KAZAKHSTAN - Tourism
Director, Kazakhstan Tourist Association (KTA)
Rashida Shaikenova has had an extensive career in numerous sectors. She began as the Director of the No. 26 Secondary school in Bishkek in 1989. She later became a Correspondent for the Morning of Bishkek, before taking the role of Deputy Chief Editor of Turne magazine. After this, she moved into the tourism sector and accepted the role of Executive Director of the Kazakhstan Tourist Association (KTA) from 2001 until 2008, when she then became the Director of the same organization.
Tourism is more than just a business. The participation of the government is essential. Of course, we work closely with the government. We are members of all the working groups that address questions related to tourism, and every committee connected to the tourism industry, as part of the Ministry of Industry and New Technology and with the Ministry of Education. We monitor developments in this sector closely in order to determine which are the most relevant trends in the labor market and which problems are the most urgent. Right now, one of the major issues for our members is personnel. We are working with the Ministry of Transport and Communications on this, because one of the most important elements of the sector is transport and logistics. We also work with regional councils as Kazakhstan is an enormous country, and if each region does not have its own local cluster for developing touristic resources and services, it is very difficult to imagine how our committees can operate. We occasionally disagree with the government, and sometimes we find ourselves on opposite sides of an issue, but we more frequently feel deeply satisfied with the partnership.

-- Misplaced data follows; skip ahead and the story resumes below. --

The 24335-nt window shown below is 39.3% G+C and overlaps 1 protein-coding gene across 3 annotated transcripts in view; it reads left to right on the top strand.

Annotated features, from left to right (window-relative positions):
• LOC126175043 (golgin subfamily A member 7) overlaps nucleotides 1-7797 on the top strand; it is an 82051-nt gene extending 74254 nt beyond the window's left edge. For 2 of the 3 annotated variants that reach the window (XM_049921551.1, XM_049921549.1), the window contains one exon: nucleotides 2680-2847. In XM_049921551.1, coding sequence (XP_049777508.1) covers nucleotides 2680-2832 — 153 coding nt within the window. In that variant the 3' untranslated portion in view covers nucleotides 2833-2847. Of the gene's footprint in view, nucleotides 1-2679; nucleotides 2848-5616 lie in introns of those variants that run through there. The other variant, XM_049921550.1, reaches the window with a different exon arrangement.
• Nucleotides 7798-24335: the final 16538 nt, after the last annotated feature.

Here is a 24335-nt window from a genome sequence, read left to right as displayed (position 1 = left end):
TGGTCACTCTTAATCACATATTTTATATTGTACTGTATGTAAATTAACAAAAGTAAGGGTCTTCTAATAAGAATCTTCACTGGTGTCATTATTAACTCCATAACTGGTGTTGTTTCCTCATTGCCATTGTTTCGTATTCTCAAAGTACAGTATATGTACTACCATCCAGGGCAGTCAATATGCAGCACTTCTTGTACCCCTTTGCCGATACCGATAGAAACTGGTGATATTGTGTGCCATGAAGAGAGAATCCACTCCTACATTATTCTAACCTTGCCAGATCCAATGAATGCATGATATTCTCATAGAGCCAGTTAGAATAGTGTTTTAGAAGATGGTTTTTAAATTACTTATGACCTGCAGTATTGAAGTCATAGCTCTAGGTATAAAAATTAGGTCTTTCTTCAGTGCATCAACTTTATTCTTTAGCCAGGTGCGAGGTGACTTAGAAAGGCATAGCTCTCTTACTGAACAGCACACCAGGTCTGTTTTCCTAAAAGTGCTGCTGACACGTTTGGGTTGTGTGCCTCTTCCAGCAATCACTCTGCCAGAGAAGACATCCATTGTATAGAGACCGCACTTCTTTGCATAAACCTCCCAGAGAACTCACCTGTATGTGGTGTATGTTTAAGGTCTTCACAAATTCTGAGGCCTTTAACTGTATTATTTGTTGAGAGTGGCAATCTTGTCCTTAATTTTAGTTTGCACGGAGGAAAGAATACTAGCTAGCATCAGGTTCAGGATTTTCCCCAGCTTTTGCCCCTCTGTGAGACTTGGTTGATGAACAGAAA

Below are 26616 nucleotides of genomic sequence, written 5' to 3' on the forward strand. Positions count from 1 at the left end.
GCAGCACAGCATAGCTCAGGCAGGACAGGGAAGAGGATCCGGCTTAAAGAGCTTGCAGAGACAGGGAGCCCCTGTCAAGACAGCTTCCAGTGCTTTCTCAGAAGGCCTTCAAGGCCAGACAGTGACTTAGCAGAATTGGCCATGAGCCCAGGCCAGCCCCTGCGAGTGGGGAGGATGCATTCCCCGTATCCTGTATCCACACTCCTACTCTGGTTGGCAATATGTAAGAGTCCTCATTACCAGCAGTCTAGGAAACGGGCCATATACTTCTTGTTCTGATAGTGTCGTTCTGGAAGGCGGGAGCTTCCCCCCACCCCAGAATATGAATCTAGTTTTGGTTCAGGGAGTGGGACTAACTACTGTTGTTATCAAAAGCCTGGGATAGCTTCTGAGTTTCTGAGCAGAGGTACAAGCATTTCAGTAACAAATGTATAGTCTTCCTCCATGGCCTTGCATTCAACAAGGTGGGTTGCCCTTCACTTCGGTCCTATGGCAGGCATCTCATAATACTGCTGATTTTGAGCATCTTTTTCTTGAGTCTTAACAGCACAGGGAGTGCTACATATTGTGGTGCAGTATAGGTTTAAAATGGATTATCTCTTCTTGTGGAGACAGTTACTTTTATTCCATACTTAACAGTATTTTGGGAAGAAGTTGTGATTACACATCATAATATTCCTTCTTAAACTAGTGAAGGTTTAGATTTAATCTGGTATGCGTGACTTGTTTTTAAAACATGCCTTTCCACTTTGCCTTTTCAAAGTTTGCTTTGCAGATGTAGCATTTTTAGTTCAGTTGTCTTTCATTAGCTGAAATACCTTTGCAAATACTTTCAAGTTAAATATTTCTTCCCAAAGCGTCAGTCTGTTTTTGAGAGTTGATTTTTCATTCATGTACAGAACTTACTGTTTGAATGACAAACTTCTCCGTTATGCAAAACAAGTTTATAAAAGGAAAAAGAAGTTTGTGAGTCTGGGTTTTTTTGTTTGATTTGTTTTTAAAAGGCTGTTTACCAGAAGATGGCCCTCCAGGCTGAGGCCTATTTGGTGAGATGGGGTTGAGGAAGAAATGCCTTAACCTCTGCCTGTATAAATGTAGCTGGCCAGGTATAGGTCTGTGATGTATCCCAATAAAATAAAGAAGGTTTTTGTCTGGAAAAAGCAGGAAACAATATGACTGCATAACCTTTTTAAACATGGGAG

There are many plans in the works right now, both for construction and in the opening of hotels, such as the Rixos and Radisson. Entrepreneurs in Kazakhstan are inviting major foreign chains to come here. It indicates that the hotel market here is attractive to investors. The second area of interest to investors is also related to hotels, and there are possibilities for various types of complexes. There is a serious discussion underway about developing tourist clusters of a certain level, and developing facilities in places like Borovoye. There are many plans to construct similar resorts in Almaty Province, and others on the Caspian Sea. Yet, another major opportunity for investors would be in training establishments, because today, unfortunately, we cannot say that we have the resources to develop a professional cadre.
Since 2010, we have noticed an increase in the number of citizens travelling within Kazakhstan. These are not vacations, either, they are tours taken on days off. The people of Kazakhstan are beginning to take more of an interest in their own health and in recreation. On their days off, they go to relax someplace outside their city’s borders. This sector of internal tourism has been developing well. The numbers for international tourism are not bad either, with over 5 million visitors. The bad news is that of the 5 million, few of these are actual tourists; the majority are business travellers. According to information collected by tourism organizations, business visitors who come to the country for meetings or work purposes are also counted as tourists.
We don’t have to reinvent the wheel—there are other countries that have a great deal of experience in successfully developing the sector, and it occupies a respectable place in the country. It is clear that we can’t do anything without the government. We need the government in two ways: first, to assist businesses by developing the country’s infrastructure, such as the road system, installation of electric and water systems, and communications infrastructure. Establishing a foundation for the market is a priority for a developing tourism sector. Currently, there are not many incentives available for businesses in Kazakhstan; we have to buy everything ourselves. We would like to see more preferences for the purchase of land for building infrastructure, for tax corridors, debt funds, and discounted rates—this is what we expect in the way of assistance from the government.
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